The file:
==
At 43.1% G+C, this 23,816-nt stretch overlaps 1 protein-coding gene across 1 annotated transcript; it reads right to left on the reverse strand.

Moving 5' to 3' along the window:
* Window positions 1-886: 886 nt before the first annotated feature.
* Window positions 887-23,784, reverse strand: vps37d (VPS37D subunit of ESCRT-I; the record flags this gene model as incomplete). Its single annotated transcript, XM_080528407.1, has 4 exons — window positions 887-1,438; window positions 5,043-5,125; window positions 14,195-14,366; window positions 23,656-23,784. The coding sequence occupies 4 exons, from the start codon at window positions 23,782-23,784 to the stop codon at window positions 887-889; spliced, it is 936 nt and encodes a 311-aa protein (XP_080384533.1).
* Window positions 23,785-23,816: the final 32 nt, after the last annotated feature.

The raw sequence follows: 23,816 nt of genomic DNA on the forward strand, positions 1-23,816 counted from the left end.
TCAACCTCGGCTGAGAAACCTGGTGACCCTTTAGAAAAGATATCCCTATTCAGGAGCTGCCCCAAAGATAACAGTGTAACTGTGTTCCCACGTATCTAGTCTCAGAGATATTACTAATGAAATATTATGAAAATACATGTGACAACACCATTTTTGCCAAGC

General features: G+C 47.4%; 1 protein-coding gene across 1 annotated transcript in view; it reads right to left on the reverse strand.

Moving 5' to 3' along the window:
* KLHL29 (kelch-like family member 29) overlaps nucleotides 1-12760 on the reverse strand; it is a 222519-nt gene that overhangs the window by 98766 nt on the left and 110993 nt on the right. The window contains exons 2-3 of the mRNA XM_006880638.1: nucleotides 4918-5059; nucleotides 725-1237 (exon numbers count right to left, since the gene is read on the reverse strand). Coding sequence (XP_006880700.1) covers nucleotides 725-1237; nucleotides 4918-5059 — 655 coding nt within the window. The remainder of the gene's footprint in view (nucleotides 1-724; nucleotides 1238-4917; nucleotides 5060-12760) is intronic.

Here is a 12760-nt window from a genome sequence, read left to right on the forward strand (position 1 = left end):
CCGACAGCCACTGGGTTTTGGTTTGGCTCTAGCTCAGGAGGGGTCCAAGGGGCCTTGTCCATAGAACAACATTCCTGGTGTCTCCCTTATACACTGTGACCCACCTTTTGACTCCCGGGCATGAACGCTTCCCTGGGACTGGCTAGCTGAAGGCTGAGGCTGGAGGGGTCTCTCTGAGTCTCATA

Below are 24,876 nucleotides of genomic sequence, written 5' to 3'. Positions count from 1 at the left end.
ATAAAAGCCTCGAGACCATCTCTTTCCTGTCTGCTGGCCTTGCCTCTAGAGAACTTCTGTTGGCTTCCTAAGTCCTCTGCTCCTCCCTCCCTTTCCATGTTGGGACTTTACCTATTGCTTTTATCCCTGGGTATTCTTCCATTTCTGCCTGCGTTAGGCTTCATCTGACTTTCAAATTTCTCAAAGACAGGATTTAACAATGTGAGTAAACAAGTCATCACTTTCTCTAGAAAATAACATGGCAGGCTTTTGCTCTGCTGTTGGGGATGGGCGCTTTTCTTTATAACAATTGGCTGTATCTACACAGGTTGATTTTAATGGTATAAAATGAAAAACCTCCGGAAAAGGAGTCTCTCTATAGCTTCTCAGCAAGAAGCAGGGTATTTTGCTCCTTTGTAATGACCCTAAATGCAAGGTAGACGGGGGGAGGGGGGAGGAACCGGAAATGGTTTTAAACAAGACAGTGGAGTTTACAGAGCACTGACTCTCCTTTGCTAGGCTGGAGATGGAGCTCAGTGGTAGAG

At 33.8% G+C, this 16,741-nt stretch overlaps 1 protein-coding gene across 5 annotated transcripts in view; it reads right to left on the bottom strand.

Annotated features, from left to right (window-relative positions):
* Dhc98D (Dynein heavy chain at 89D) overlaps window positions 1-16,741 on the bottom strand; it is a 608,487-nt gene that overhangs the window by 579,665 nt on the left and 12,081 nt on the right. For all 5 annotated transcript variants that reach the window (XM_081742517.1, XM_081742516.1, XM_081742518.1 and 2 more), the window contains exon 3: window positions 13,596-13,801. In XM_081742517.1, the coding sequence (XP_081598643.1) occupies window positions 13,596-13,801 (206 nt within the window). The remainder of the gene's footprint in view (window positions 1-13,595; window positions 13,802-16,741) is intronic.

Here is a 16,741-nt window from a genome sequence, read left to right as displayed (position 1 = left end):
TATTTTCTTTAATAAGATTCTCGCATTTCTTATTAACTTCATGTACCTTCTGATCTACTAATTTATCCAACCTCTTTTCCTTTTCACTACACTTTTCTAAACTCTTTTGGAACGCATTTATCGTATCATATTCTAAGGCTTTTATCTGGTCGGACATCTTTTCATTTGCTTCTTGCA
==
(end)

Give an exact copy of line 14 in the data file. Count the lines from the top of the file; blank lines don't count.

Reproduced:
ATAAAAGCCTCGAGACCATCTCTTTCCTGTCTGCTGGCCTTGCCTCTAGAGAACTTCTGTTGGCTTCCTAAGTCCTCTGCTCCTCCCTCCCTTTCCATGTTGGGACTTTACCTATTGCTTTTATCCCTGGGTATTCTTCCATTTCTGCCTGCGTTAGGCTTCATCTGACTTTCAAATTTCTCAAAGACAGGATTTAACAATGTGAGTAAACAAGTCATCACTTTCTCTAGAAAATAACATGGCAGGCTTTTGCTCTGCTGTTGGGGATGGGCGCTTTTCTTTATAACAATTGGCTGTATCTACACAGGTTGATTTTAATGGTATAAAATGAAAAACCTCCGGAAAAGGAGTCTCTCTATAGCTTCTCAGCAAGAAGCAGGGTATTTTGCTCCTTTGTAATGACCCTAAATGCAAGGTAGACGGGGGGAGGGGGGAGGAACCGGAAATGGTTTTAAACAAGACAGTGGAGTTTACAGAGCACTGACTCTCCTTTGCTAGGCTGGAGATGGAGCTCAGTGGTAGAG